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Three faculty members invited to National Academy of Engineering symposium

Three Cornell faculty members from among the nation's "brightest young engineers" have been invited to participate in the 2009 U.S. Frontiers of Engineering Symposium, Sept. 10-12, at the National Academies' Beckman Center at the University of California-Irvine.

The 15th annual symposium, hosted by the National Academy of Engineering (NAE), will feature 88 engineers between the ages of 30 and 45 who are performing "exceptional engineering research and technical work in a variety of disciplines," according to the NAE. Topics will include engineering tools for scientific discovery; engineering the health care delivery system; nano/microphotonics and new applications; and resilient and sustainable infrastructures.

Cornell's participants are:

David Erickson, assistant professor of mechanical and aerospace engineering, whose research involves microfluidics and nanofluidics, where chemicals are manipulated in tiny channels on a silicon chip for applications in biomolecular detection and nanomedicine. He also studies biologically enabled robotics and programmable matter.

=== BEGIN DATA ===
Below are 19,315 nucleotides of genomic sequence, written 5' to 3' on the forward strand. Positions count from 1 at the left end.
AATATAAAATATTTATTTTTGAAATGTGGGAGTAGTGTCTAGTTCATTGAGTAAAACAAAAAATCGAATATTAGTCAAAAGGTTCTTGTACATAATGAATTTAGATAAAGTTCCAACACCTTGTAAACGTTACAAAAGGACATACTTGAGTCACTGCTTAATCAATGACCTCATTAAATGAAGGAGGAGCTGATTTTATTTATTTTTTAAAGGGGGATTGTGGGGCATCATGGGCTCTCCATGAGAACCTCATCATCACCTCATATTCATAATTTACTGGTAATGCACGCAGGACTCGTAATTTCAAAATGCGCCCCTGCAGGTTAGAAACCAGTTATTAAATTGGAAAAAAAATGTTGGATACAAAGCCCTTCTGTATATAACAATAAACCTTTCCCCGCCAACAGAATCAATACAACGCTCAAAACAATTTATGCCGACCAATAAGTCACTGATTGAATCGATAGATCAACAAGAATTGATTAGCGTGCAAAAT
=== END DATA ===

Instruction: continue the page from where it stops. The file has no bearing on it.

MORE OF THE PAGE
Carla Gomes, associate professor of computing and information science, who works on combinatorial problems, with an emphasis on planning and scheduling problems, and combining techniques from computer science, artificial intelligence and operations research. Gomes, who is co-principal investigator for the Institute for Computational Sustainability at Cornell, will deliver a talk on "Computational Sustainability: Computational Methods for a Sustainable Environment, Economy, and Society."

Michal Lipson, associate professor of electrical and computer engineering, who investigates the physics and applications of nanoscale photonic structures, creating microchips in which information is processed by light beams instead of electrons in wires. Lipson is one of the organizers of the photonics section of the symposium. Lipson and Erickson collaborate on optofluidics, where light is used to manipulate and measure chemical processes in microfluidic channels.

Although the program lists a number of technical lectures, "The main idea is these people interacting with each other and coming up with new research directions," Erickson said.

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